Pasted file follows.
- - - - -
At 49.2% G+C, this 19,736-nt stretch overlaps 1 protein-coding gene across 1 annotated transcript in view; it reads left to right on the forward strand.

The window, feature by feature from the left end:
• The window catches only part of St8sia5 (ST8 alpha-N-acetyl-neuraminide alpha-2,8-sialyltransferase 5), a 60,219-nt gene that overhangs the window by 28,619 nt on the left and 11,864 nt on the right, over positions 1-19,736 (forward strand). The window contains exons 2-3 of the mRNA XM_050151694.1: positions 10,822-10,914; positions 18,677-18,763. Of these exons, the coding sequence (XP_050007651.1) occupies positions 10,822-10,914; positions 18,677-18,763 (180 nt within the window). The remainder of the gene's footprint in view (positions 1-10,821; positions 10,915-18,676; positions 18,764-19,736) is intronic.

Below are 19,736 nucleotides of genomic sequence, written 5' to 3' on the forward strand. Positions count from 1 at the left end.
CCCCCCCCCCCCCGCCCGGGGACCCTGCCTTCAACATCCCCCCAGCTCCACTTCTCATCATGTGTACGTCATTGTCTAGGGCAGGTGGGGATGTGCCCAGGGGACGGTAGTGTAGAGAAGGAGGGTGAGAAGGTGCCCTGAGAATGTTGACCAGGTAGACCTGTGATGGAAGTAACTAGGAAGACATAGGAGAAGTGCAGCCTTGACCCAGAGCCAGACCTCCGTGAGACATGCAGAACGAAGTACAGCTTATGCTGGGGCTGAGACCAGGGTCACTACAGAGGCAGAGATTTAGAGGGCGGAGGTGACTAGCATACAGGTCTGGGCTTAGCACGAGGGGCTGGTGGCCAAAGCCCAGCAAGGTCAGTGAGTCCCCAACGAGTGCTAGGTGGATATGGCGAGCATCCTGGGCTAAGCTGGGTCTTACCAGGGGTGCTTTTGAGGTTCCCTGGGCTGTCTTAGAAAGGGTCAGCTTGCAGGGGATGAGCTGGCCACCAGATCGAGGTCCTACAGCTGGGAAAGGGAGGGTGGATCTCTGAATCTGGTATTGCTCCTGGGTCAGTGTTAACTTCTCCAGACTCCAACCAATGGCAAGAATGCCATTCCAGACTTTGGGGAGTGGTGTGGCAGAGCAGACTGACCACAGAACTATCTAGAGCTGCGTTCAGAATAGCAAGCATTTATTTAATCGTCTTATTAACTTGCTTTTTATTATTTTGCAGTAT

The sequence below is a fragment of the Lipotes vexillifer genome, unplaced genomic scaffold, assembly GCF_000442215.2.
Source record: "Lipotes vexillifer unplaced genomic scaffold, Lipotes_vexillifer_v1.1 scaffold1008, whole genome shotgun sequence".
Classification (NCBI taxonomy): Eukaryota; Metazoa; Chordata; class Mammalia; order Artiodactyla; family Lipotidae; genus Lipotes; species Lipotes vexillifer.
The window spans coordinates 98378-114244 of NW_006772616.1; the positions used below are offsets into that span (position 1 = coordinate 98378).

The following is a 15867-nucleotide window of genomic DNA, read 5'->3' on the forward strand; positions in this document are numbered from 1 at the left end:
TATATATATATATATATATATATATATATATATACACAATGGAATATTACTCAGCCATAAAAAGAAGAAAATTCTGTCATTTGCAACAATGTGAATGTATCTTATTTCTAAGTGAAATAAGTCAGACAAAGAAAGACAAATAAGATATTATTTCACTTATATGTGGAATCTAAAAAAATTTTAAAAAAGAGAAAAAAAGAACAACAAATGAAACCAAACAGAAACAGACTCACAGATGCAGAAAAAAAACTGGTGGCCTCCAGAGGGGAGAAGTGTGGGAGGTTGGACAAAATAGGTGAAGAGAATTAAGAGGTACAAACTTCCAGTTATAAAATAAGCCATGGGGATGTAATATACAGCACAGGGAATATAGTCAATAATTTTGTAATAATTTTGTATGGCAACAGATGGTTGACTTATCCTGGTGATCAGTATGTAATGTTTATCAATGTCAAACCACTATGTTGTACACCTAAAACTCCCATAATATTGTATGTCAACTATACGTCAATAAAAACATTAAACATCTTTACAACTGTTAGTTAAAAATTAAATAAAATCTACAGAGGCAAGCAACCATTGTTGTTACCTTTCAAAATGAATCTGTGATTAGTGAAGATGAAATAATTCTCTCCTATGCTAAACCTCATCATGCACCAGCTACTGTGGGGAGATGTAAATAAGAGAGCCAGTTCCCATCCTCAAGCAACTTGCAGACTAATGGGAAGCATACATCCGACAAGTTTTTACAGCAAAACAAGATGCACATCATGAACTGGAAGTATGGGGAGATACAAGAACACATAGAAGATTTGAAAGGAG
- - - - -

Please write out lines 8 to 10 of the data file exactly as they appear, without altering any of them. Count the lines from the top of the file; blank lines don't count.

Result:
Classification (NCBI taxonomy): Eukaryota; Metazoa; Chordata; class Mammalia; order Artiodactyla; family Lipotidae; genus Lipotes; species Lipotes vexillifer.
The window spans coordinates 98378-114244 of NW_006772616.1; the positions used below are offsets into that span (position 1 = coordinate 98378).

The following is a 15867-nucleotide window of genomic DNA, read 5'->3' on the forward strand; positions in this document are numbered from 1 at the left end: